Getting the aerodynamics right is key to designing a fast handcycle and through a range of undergraduate dissertations and Computational Fluid Dynamics (CFD) assignments, an aerodynamic shell shape was designed that students felt would give the best compromise between low drag and athlete power.

A range of other student dissertations and projects focussed on steering, power transmission, structural frame design and manufacturing techniques, culminating in Computer Aided Design (CAD) models which informed the build process.

The project build required thousands of hours of hard work, drawing on the wide range of facilities available at Plymouth University. Aluminium components were cut using our water-jet cutter; CNC machined and welded using our TIG welding facilities.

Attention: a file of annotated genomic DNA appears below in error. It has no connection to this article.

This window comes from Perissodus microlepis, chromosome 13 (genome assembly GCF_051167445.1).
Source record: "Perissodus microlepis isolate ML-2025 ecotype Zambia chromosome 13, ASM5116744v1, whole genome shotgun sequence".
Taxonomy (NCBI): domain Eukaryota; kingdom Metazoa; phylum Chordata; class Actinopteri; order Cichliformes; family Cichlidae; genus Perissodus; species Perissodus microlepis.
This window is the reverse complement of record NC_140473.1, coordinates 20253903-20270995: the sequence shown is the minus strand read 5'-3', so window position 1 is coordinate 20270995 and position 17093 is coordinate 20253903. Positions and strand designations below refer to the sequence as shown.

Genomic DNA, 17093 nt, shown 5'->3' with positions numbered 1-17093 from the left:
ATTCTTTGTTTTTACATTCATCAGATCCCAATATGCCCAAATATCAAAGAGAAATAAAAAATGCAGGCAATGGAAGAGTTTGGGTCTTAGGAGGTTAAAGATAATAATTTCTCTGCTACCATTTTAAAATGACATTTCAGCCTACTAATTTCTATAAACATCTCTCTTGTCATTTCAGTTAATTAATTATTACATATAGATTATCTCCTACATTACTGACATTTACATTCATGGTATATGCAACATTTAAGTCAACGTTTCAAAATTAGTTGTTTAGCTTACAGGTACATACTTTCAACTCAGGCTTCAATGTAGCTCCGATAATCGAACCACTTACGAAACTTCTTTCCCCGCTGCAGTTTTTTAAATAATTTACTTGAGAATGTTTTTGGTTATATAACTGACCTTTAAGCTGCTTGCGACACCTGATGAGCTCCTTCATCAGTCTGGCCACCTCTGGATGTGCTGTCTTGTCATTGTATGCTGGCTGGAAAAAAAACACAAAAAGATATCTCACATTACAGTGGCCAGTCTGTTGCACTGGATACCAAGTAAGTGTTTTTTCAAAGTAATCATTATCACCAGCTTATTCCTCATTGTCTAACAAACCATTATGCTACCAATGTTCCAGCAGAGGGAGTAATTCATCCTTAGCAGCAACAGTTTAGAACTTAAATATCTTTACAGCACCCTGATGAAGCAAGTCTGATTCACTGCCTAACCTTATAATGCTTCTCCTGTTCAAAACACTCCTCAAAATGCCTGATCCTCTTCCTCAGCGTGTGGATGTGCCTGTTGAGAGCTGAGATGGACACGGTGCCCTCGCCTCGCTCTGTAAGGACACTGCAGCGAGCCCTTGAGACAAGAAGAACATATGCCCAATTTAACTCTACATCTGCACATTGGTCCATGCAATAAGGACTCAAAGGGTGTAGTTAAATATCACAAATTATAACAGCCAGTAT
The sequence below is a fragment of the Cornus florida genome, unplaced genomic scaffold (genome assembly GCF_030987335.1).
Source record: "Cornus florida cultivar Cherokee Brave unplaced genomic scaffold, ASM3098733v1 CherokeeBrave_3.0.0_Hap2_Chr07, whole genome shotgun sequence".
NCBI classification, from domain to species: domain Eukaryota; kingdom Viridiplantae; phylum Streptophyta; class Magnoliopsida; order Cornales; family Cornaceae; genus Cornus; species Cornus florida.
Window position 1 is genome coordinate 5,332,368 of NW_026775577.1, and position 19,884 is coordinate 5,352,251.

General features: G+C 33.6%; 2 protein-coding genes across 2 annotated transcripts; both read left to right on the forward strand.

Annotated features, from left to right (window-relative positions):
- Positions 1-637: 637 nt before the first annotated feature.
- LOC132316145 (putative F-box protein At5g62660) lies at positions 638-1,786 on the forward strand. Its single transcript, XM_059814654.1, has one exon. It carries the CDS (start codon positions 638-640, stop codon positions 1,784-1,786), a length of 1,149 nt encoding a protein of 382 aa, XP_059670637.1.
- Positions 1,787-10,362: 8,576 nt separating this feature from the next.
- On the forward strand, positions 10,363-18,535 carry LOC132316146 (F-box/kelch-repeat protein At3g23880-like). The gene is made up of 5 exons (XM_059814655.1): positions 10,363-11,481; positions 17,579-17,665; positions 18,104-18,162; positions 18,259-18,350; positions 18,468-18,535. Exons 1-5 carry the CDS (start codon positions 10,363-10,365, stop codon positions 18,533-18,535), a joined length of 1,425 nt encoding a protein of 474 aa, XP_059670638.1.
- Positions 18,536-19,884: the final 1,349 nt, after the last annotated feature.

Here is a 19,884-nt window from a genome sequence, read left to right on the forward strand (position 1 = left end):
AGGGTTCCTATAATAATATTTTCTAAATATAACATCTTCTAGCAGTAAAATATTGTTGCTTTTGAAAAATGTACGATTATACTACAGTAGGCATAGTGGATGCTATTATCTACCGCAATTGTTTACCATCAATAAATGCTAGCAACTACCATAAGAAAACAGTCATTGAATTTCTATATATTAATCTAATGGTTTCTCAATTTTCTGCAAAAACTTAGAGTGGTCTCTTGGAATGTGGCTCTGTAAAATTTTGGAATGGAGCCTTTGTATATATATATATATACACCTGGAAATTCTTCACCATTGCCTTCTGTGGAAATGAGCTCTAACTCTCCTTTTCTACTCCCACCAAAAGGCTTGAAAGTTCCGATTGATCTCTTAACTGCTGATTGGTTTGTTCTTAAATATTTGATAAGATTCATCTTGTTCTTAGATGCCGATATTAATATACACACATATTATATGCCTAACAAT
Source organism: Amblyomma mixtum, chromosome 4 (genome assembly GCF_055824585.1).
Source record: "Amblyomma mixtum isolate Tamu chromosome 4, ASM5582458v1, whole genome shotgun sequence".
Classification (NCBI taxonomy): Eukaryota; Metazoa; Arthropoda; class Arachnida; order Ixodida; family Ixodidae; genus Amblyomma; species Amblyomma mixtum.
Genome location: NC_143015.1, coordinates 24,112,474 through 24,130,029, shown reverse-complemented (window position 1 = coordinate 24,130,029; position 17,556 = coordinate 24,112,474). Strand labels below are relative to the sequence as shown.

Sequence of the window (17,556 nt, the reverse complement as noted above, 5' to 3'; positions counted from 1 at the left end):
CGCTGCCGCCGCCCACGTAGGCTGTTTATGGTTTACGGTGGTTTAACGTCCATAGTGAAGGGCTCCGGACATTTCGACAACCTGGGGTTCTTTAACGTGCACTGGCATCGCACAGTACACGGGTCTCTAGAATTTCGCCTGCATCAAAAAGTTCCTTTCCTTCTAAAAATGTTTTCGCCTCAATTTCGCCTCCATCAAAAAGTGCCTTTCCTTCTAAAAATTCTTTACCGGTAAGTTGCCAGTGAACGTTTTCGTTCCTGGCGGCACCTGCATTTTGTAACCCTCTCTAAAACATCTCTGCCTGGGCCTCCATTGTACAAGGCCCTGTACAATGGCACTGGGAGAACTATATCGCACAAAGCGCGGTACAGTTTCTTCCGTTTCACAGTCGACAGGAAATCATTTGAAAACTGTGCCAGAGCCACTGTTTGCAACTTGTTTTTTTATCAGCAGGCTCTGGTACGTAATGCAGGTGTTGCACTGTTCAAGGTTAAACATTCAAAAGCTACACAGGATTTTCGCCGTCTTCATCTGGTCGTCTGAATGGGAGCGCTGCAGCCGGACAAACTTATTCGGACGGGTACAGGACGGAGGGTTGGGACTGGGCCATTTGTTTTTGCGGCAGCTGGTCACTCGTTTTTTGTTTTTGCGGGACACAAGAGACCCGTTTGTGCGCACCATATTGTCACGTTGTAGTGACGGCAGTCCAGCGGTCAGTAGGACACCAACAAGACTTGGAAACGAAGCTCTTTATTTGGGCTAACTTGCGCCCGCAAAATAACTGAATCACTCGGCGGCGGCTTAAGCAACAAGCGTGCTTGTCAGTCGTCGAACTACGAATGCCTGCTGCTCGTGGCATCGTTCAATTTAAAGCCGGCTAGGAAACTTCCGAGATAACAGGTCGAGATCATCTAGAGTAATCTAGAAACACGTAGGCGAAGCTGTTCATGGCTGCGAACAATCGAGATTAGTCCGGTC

The most time consuming item to build was the aerodynamic shell, and most of this work was done in the University’s Advanced Composites Manufacturing Centre (ACMC).

The first step was to manufacture a “plug” of the required shape, cutting out and gluing 43 layers of MDF, and this was then machined to the required shape.

A dedicated student then spent several weeks resin coating, sanding and polishing the plug to get an immaculate finish, and Glass Reinforced Plastic (GRP) was then then laid onto the plugs to form the moulds for the shell itself (and for the vacuum-formed windscreen).

The shell was laid up using a combination of carbon, glass and kevlar fabrics to give the right combination of structural properties.

Project Nevada 2016 Crowdfunder Campaign